Background: Self-care is important at all stages of life and health status to promote well-being, prevent disease, and improve health outcomes. Currently, there is a need to better conceptualize self-care in the general adult population and provide an instrument to measure self-care in this group. Therefore, the aim of this study was to develop and evaluate the Self-Care Inventory (SCI), a theory-based instrument to measure self-care in the general adult population. Methods: Based on the Middle Range Theory of Self-Care, the 20-item SCI was developed with three scales: Self-Care Maintenance (8 items), Self-Care Monitoring (6 items), and Self-Care Management (6 items). A cross sectional study with a US-based sample (n = 294) was conducted to test the SCI. Internal validity was assessed with Confirmatory Factor Analysis. Internal consistency reliability was assessed with Cronbach alpha for unidimensional scales or composite reliability and the global reliability index for multidimensional scales. Construct validity was investigated with Pearson correlation to test the relationship between general self-efficacy, positivity, stress, and self-care scores. Results: The Self-Care Maintenance and Management scales were multidimensional and the Self-Care Monitoring scale was unidimensional. The global reliability index for multidimensional scales was 0.85 (self-care maintenance) and 0.88 (self-care management). Cronbach alpha coefficient of the self-care monitoring scale was 0.88. Test-retest reliability was 0.81 (self-care maintenance), 0.91 (self-care monitoring), and 0.76 (self-care management). The General Self-Efficacy Scale was positively related to all three self-care scale scores: self-care maintenance r = 0.46, p < 0. 001, self-care monitoring r = 0.31, p < 0. 001, and self-care management r = 0.32, p < 0. 001. The positivity score was positively related to self-care maintenance (r = 0.42, p < 0. 001), self-care monitoring (r = 0.29, p < 0. 001), and self-care management (r = 0.34, p < 0. 001) scores. The perceived stress was positively related to the self-care management (r = 0.20, p < 0. 001) score. Conclusions: The SCI is a theoretically based instrument designed to measure self-care in the general adult population. Preliminary evidence of validity and reliability supports its use in the general adult population.

Luciani, M., De Maria, M., Page, S., Barbaranelli, C., Ausili, D., Riegel, B. (2022). Measuring self-care in the general adult population: development and psychometric testing of the Self-Care Inventory. BMC PUBLIC HEALTH, 22(1) [10.1186/s12889-022-12913-7].

Measuring self-care in the general adult population: development and psychometric testing of the Self-Care Inventory

Luciani, Michela
;
Ausili, Davide;
2022

Abstract

Background: Self-care is important at all stages of life and health status to promote well-being, prevent disease, and improve health outcomes. Currently, there is a need to better conceptualize self-care in the general adult population and provide an instrument to measure self-care in this group. Therefore, the aim of this study was to develop and evaluate the Self-Care Inventory (SCI), a theory-based instrument to measure self-care in the general adult population. Methods: Based on the Middle Range Theory of Self-Care, the 20-item SCI was developed with three scales: Self-Care Maintenance (8 items), Self-Care Monitoring (6 items), and Self-Care Management (6 items). A cross sectional study with a US-based sample (n = 294) was conducted to test the SCI. Internal validity was assessed with Confirmatory Factor Analysis. Internal consistency reliability was assessed with Cronbach alpha for unidimensional scales or composite reliability and the global reliability index for multidimensional scales. Construct validity was investigated with Pearson correlation to test the relationship between general self-efficacy, positivity, stress, and self-care scores. Results: The Self-Care Maintenance and Management scales were multidimensional and the Self-Care Monitoring scale was unidimensional. The global reliability index for multidimensional scales was 0.85 (self-care maintenance) and 0.88 (self-care management). Cronbach alpha coefficient of the self-care monitoring scale was 0.88. Test-retest reliability was 0.81 (self-care maintenance), 0.91 (self-care monitoring), and 0.76 (self-care management). The General Self-Efficacy Scale was positively related to all three self-care scale scores: self-care maintenance r = 0.46, p < 0. 001, self-care monitoring r = 0.31, p < 0. 001, and self-care management r = 0.32, p < 0. 001. The positivity score was positively related to self-care maintenance (r = 0.42, p < 0. 001), self-care monitoring (r = 0.29, p < 0. 001), and self-care management (r = 0.34, p < 0. 001) scores. The perceived stress was positively related to the self-care management (r = 0.20, p < 0. 001) score. Conclusions: The SCI is a theoretically based instrument designed to measure self-care in the general adult population. Preliminary evidence of validity and reliability supports its use in the general adult population.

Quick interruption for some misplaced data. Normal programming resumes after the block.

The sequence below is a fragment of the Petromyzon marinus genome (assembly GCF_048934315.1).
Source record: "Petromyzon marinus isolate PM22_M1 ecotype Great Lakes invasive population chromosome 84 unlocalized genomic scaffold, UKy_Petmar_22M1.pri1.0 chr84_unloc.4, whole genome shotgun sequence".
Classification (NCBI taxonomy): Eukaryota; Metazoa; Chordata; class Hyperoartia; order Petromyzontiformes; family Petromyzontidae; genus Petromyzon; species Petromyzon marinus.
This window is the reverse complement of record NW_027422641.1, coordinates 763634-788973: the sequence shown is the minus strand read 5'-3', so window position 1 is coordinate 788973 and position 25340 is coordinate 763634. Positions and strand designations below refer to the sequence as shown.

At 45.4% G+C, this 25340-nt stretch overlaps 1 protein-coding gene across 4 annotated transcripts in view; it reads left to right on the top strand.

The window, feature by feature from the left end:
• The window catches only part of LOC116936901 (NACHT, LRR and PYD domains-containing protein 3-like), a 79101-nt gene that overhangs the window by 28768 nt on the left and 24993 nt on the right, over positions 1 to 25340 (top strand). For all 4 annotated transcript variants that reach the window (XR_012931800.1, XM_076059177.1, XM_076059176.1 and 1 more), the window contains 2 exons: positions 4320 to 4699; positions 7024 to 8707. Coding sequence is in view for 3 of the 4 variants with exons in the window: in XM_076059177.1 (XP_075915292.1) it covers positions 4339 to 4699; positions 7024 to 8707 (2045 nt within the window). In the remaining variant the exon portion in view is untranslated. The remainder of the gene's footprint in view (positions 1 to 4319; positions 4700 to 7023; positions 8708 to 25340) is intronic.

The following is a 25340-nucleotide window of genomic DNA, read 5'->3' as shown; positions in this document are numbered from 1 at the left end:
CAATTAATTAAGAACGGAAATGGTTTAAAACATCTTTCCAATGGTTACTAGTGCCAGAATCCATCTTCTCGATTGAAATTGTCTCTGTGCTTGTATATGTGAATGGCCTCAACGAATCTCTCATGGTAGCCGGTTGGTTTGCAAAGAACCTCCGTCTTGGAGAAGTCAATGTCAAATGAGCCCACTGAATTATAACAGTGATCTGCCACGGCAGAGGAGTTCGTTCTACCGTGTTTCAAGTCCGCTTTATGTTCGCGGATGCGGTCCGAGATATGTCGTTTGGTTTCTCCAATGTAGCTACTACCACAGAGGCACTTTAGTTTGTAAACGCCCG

Articolo in rivista - Articolo scientifico
General adult population; Middle range theory of self-care of chronic illness; Psychometrics; Public health; Self-care;
English
Luciani, M., De Maria, M., Page, S., Barbaranelli, C., Ausili, D., Riegel, B. (2022). Measuring self-care in the general adult population: development and psychometric testing of the Self-Care Inventory. BMC PUBLIC HEALTH, 22(1) [10.1186/s12889-022-12913-7].
Luciani, M; De Maria, M; Page, S; Barbaranelli, C; Ausili, D; Riegel, B
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Utilizza questo identificativo per citare o creare un link a questo documento: https://hdl.handle.net/10281/365106
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